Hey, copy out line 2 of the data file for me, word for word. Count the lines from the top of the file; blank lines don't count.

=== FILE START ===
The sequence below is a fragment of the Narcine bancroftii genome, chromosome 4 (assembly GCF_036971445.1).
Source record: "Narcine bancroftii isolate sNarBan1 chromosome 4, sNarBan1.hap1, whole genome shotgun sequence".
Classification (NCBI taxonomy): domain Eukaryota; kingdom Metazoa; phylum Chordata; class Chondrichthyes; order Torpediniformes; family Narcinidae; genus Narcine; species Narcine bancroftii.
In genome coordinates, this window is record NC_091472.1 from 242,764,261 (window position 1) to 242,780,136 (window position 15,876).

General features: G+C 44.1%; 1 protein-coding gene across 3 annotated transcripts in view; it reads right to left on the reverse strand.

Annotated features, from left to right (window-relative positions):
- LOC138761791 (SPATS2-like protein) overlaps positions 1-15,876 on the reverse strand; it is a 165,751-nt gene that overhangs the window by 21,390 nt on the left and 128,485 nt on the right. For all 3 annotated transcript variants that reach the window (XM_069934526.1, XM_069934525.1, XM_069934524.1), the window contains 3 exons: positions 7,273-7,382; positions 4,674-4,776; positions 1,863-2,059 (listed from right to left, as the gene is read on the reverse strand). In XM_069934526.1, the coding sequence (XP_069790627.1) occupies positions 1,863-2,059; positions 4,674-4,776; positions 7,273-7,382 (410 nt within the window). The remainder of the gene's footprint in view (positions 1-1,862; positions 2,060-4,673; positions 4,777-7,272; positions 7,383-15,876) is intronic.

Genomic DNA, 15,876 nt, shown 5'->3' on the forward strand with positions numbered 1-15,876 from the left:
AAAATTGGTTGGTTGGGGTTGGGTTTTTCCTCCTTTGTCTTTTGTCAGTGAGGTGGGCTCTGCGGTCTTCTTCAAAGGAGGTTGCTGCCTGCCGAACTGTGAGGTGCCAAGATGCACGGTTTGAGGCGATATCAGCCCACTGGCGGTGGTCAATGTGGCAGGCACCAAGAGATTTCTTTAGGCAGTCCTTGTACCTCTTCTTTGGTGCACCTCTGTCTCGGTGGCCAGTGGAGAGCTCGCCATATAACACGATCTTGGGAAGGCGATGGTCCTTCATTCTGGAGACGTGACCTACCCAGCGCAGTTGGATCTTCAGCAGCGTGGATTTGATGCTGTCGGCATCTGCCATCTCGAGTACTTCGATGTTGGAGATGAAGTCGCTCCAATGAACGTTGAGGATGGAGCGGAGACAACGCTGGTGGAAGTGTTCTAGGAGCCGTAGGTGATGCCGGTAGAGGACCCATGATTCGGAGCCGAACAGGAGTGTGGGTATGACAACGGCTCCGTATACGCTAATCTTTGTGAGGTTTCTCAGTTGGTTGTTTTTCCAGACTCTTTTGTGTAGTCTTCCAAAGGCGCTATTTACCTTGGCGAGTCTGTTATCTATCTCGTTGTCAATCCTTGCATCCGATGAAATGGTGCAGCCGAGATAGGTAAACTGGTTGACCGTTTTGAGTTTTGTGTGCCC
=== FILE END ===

Source record: "Narcine bancroftii isolate sNarBan1 chromosome 4, sNarBan1.hap1, whole genome shotgun sequence".